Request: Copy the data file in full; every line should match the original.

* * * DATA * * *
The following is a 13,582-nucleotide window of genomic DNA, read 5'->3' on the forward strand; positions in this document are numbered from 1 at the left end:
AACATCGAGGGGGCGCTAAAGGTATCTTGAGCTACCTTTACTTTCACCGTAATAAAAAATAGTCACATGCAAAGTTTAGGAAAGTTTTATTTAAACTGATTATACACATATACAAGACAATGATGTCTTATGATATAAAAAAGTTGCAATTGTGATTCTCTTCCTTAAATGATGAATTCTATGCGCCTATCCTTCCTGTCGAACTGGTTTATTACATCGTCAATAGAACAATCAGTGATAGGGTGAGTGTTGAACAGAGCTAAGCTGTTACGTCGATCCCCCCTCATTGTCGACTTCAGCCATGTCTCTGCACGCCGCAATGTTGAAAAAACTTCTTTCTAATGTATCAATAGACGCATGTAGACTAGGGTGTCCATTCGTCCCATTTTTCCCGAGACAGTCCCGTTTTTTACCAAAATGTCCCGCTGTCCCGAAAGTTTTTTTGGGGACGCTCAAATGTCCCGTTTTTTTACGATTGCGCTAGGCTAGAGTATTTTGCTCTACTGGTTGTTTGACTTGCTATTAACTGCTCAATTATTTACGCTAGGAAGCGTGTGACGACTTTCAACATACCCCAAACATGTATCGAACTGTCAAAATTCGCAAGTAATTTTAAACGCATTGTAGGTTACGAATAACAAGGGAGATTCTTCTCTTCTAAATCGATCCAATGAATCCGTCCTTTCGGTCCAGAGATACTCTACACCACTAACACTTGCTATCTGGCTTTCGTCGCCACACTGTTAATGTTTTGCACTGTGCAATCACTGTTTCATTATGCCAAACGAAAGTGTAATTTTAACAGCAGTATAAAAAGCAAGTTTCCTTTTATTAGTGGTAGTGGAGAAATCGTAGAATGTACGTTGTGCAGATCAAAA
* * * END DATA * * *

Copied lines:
The following is a 13,582-nucleotide window of genomic DNA, read 5'->3' on the forward strand; positions in this document are numbered from 1 at the left end:
AACATCGAGGGGGCGCTAAAGGTATCTTGAGCTACCTTTACTTTCACCGTAATAAAAAATAGTCACATGCAAAGTTTAGGAAAGTTTTATTTAAACTGATTATACACATATACAAGACAATGATGTCTTATGATATAAAAAAGTTGCAATTGTGATTCTCTTCCTTAAATGATGAATTCTATGCGCCTATCCTTCCTGTCGAACTGGTTTATTACATCGTCAATAGAACAATCAGTGATAGGGTGAGTGTTGAACAGAGCTAAGCTGTTACGTCGATCCCCCCTCATTGTCGACTTCAGCCATGTCTCTGCACGCCGCAATGTTGAAAAAACTTCTTTCTAATGTATCAATAGACGCATGTAGACTAGGGTGTCCATTCGTCCCATTTTTCCCGAGACAGTCCCGTTTTTTACCAAAATGTCCCGCTGTCCCGAAAGTTTTTTTGGGGACGCTCAAATGTCCCGTTTTTTTACGATTGCGCTAGGCTAGAGTATTTTGCTCTACTGGTTGTTTGACTTGCTATTAACTGCTCAATTATTTACGCTAGGAAGCGTGTGACGACTTTCAACATACCCCAAACATGTATCGAACTGTCAAAATTCGCAAGTAATTTTAAACGCATTGTAGGTTACGAATAACAAGGGAGATTCTTCTCTTCTAAATCGATCCAATGAATCCGTCCTTTCGGTCCAGAGATACTCTACACCACTAACACTTGCTATCTGGCTTTCGTCGCCACACTGTTAATGTTTTGCACTGTGCAATCACTGTTTCATTATGCCAAACGAAAGTGTAATTTTAACAGCAGTATAAAAAGCAAGTTTCCTTTTATTAGTGGTAGTGGAGAAATCGTAGAATGTACGTTGTGCAGATCAAAA